Context Psychological symptoms are common among palliative care patients with advanced illness, and their effect on quality of life can be as significant as physical illness. The demand to address these issues in palliative care is evident, yet barriers exist to adequately meet patients’ psychological needs.
Objectives This article provides an overview of mental health issues encountered in palliative care, highlights the ways psychologists and psychiatrists care for these issues, describes current approaches to mental health services in palliative care, and reviews barriers and facilitators to psychology and psychiatry services in palliative care, along with recommendations to overcome barriers.
Results Patients in palliative care can present with specific mental health concerns that may exceed palliative care teams’ available resources. Palliative care teams in the USA typically do not include psychologists or psychiatrists, but in palliative care teams where psychologists and psychiatrists are core members of the treatment team, patient well-being is improved.
Conclusion Psychologists and psychiatrists can help meet the complex mental health needs of palliative care patients, reduce demands on treatment teams to meet these needs and are interested in doing so; however, barriers to providing this care exist. The focus on integrated care teams, changing attitudes about mental health, and increasing interest and training opportunities for psychologists and psychiatrists to be involved in palliative care, may help facilitate the integration of psychology and psychiatry into palliative care teams.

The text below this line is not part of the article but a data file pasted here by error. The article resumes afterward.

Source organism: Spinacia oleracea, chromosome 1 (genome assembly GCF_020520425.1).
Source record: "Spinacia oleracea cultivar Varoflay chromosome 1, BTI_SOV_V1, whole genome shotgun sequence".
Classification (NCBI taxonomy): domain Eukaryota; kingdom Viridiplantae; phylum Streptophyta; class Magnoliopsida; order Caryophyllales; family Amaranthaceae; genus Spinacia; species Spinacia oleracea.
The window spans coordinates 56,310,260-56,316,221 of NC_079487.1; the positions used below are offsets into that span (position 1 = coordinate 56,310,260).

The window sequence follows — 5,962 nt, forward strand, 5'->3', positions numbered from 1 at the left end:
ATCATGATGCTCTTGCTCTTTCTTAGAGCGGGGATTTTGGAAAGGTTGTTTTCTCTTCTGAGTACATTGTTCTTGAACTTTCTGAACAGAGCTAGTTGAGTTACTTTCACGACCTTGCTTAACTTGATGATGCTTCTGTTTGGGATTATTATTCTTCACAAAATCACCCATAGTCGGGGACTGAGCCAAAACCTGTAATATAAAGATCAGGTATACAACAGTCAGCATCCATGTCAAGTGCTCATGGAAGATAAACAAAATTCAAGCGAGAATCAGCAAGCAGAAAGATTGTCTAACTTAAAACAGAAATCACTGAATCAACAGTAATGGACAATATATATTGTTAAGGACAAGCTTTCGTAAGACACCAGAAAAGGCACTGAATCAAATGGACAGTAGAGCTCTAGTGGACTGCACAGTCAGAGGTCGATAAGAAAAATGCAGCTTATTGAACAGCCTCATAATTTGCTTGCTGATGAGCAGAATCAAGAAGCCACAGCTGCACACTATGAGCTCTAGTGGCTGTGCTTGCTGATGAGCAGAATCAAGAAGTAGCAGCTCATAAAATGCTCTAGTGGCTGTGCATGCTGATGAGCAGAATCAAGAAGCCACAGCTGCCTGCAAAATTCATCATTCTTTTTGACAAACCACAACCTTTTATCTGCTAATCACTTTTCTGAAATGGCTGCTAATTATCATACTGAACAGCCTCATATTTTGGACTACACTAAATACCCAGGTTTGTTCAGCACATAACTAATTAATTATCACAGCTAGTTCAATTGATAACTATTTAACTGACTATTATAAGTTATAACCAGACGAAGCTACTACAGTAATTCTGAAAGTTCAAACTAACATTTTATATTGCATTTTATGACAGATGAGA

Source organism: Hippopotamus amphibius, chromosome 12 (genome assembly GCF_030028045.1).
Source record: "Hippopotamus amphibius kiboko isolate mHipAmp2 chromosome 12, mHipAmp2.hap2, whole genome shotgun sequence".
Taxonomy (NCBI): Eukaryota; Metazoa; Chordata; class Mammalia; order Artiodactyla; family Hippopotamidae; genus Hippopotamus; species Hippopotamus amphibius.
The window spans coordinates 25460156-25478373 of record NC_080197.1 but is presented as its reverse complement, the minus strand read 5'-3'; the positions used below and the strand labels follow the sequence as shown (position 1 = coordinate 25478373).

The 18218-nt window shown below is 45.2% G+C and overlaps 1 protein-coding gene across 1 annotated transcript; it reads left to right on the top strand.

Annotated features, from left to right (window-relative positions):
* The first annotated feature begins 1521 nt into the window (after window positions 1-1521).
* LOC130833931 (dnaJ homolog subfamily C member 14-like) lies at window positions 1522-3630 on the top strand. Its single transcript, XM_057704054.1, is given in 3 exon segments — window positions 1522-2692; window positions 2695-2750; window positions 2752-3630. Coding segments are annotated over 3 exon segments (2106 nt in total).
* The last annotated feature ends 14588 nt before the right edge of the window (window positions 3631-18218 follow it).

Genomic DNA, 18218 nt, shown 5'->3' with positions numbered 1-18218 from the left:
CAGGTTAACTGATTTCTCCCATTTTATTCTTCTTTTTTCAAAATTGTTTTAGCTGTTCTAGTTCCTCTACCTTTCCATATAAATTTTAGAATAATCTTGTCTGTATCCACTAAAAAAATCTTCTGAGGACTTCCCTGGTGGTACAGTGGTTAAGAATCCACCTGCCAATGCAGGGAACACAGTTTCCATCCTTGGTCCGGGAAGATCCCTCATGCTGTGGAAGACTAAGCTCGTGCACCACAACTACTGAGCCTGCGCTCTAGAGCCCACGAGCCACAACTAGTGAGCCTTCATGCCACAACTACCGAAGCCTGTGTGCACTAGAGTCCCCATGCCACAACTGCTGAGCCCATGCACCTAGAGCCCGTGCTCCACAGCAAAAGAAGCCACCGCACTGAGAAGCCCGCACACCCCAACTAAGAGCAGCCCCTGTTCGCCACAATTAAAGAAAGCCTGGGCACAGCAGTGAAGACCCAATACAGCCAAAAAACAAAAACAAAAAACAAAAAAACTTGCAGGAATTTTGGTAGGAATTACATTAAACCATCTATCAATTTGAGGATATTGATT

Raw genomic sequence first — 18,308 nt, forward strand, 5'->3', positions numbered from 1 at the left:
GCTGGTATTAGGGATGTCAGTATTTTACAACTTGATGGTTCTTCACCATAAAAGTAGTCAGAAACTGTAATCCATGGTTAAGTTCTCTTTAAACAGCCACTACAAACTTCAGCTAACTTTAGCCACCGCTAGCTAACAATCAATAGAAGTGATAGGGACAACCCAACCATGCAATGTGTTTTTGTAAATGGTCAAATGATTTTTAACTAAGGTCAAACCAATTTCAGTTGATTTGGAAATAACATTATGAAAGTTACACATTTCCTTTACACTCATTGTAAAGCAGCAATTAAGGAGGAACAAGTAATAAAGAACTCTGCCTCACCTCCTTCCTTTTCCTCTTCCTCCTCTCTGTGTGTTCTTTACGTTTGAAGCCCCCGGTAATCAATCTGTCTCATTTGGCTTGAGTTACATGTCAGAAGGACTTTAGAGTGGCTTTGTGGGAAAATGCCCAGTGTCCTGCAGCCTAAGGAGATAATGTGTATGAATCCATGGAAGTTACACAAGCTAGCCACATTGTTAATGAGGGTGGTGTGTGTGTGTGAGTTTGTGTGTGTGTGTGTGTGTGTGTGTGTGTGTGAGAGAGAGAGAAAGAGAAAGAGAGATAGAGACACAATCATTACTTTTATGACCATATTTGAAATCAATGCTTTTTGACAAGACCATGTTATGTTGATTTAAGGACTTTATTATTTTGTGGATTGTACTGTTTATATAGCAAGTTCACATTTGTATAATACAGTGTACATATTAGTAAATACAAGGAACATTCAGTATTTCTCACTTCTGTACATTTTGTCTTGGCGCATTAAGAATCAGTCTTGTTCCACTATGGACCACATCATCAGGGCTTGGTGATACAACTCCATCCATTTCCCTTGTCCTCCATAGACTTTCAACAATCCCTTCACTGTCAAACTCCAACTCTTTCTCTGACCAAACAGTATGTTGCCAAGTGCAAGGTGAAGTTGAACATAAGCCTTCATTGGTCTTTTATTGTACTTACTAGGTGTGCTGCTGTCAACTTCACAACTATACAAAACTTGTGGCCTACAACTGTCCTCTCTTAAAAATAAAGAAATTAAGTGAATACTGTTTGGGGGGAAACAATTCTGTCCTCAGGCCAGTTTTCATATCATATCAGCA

- mental health integration
- hospice and palliative care
- mental healthcare policy
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Contributors KOM contributed to the conceptualisation, planning and reporting of the material described in this work in addition to acquiring and reporting data on policy issues and barriers and facilitators for psychologists and psychiatrists interested in palliative care. LB contributed to structuring the work and acquiring and reporting on international approaches. KR contributed to acquiring and reporting on veterans' palliative care needs and common mental health concerns frequently seen in palliative care settings. NT contributed to acquiring and reporting on VHA palliative care programmes. ZS contributed to acquiring and reporting on psychiatrists in palliative care, palliative care training for psychiatrists and factors related to upscaling training of palliative care providers. All authors contributed to the writing of the manuscript and subsequent revisions thereof.
Funding The authors have not declared a specific grant for this research from any funding agency in the public, commercial or not-for-profit sectors.
Disclaimer The contents do not represent the views of the US Department of Veterans Affairs or the US Government.
Competing interests None declared.
Patient consent for publication Not required.
Provenance and peer review Not commissioned; externally peer reviewed.
Data availability statement There are no data in this work
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